Last week I was privileged to conduct a webinar on the topic of Website Architecture. Unfortunately I was only able to get to two of the three main topics due to time and my inability to not talk so much! Overall I think we covered the two areas we got to, URL & Domain Structure and Link Structure, pretty sufficiently.
Over the course of the hour I was told that over 16 pages of questions were submitted, yet we only had time to answer a few during the hour. I'm hoping to be able to go through those and answer as many as I can, but I'm still making my way through the pile of questions sent before the webinar. So without any more yapping, let's jump right in and answer some more...
How do you submit information to search engines?
Site submission issues using seo software - how often can one submit to the engines - is there a maximum of pages one can submit - can one submit each day many different urls for the same site?
Let's get this out of the way. Website submission software is for mass submissions is pure garbage. You don't need to submit your site to the search engines. Ever. Anybody selling such a service or software is just taking your money.
The search engines have gotten pretty good about finding website's worth finding. If they can't find it then you need to figure out why. Maybe you haven't set up good internal linking, or worse, you don't have any other websites linking to you. The best way to get your content found is by establishing some good linkage from other relevant websites to yours (yeah, it does take a bit of work!)
There is actually one more thing you can do that is a relatively effective way to "submit" your site to the engines. That is to create an xml sitemap. This is a file that contains all your page URLs that you put on your server where the search engine spiders can find them. Again, though, this requires the search engines to find your site first. With Google you can their Webmaster Tools to submit your sitemap to Google.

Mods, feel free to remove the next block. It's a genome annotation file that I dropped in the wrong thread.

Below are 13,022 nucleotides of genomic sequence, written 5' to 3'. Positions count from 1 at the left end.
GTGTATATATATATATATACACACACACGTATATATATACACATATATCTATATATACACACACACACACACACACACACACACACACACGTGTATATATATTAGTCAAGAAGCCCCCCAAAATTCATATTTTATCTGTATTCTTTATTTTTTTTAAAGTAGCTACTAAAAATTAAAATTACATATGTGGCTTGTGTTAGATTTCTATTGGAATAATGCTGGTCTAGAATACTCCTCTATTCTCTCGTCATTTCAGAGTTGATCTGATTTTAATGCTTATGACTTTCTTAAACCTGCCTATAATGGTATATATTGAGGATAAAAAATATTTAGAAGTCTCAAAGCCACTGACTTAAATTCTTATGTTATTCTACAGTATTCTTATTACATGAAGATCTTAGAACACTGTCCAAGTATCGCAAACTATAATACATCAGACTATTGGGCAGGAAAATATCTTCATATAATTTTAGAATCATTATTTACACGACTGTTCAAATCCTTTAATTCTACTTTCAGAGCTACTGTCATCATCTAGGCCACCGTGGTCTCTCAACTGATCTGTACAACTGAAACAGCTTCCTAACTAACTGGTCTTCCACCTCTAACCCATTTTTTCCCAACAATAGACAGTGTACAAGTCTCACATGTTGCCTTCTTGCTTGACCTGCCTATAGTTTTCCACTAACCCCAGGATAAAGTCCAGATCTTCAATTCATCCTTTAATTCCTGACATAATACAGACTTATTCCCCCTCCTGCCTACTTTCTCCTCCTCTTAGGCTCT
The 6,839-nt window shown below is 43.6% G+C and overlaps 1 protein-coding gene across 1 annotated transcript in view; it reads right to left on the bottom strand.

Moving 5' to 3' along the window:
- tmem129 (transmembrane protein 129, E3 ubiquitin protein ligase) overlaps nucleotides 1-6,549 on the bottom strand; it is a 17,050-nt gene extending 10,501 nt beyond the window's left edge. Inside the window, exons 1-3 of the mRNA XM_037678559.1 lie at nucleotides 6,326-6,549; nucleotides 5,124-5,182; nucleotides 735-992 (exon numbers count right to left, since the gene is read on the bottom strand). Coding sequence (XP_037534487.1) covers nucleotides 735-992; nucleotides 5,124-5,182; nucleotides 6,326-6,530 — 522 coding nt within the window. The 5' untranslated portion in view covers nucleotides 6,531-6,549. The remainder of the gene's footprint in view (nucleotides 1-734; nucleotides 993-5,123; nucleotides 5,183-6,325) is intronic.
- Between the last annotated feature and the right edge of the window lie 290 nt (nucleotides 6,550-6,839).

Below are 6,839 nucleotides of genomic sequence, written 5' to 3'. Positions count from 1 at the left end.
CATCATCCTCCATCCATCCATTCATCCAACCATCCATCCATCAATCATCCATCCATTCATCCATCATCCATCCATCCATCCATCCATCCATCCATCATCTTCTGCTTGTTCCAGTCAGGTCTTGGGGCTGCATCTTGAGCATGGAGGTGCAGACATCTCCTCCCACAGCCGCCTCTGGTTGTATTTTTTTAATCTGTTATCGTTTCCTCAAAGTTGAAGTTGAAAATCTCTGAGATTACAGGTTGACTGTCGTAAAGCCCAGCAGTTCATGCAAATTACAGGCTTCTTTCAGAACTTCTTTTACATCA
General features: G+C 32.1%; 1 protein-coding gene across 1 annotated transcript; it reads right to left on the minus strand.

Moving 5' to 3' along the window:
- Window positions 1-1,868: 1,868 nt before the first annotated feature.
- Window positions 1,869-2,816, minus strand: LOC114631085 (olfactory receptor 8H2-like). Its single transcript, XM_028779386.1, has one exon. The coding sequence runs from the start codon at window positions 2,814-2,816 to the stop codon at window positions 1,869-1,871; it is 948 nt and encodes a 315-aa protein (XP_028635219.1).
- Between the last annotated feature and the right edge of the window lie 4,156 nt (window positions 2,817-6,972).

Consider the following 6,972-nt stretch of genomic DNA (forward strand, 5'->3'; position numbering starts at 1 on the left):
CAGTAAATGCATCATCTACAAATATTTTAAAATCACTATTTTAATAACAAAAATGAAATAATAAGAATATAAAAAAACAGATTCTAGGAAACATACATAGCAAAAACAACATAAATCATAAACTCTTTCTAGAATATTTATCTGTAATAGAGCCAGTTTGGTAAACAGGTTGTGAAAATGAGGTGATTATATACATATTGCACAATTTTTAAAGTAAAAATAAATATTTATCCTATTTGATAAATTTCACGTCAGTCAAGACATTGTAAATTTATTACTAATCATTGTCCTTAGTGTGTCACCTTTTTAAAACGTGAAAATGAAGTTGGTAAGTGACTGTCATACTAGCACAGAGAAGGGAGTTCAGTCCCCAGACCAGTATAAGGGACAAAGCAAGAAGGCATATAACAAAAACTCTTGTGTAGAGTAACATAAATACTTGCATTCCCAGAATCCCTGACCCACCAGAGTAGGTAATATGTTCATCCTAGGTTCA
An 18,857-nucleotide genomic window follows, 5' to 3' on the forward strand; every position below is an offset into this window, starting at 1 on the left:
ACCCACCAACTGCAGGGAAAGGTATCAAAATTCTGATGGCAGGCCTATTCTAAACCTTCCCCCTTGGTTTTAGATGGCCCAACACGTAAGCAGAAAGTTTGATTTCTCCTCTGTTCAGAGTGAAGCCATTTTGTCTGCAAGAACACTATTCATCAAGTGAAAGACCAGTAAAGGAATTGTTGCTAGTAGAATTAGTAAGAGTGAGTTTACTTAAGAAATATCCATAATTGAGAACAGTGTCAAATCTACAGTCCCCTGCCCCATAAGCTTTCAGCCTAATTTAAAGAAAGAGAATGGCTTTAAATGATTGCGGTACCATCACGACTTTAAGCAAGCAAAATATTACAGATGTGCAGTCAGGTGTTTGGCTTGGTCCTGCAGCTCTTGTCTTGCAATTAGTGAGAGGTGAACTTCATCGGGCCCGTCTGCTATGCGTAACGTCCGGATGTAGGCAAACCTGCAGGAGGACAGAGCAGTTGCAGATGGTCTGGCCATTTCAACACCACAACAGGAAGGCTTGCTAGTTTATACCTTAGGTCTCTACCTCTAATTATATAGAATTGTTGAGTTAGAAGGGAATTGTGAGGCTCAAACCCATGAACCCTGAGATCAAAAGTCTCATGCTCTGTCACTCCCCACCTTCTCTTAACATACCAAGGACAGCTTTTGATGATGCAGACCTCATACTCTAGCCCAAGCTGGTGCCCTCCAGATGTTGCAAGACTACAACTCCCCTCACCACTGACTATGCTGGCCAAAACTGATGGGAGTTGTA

But even if you submit your pages to the search engines and they include them in their index, your pages won't be given much weight if the search engines can't find the pages naturally on their own. If sitemaps and submissions are the only way the engines find your pages then you have much bigger problems to fix. Many SEOs don't like using xml sitemaps because they want to see which pages get spidered naturally without any help. This can help pinpoint problems they need to fix within the website's architecture to help those pages get spidered better naturally.
Please talk about how viral marketing can increase SEO and what's the best way to set up a viral site.
Take the SEO out of the mix and "viral" marketing is just good marketing. It's a great way to get exposure pretty rapidly. But you have to keep in mind, viral is not something you build, it's something that happens. You can spend countless hours trying to build a viral website but if it doesn't "go" viral, then it's not viral.
But you can build a site, or content, that has potential to go viral. You simply have to have a great idea and execute it well. The best advice I can give is to look at other things that have gone viral. Break them down and try to figure out why. Who were they targeting, what did they do, how did they execute it? etc.
As for the SEO component, viral marketing is really about getting links. As something goes viral it gets passed around from person to person and linked to from blogs and other websites. Those links are the true SEO value in having something go viral.
How much is too much content for a site -- when to break into separate sites (investor, product, end-consumer)?
Quite honestly, there is no such thing as too much content, provided the content serves the needs and wants of your target audience. Where a lot of sites (and SEOs) go wrong is that they build content solely for the purpose of achieving search engine rankings, but the value to the visitor is pretty insignificant. So think first about your audience, but as long as you can keep producing content that they value, then there really is no maximum.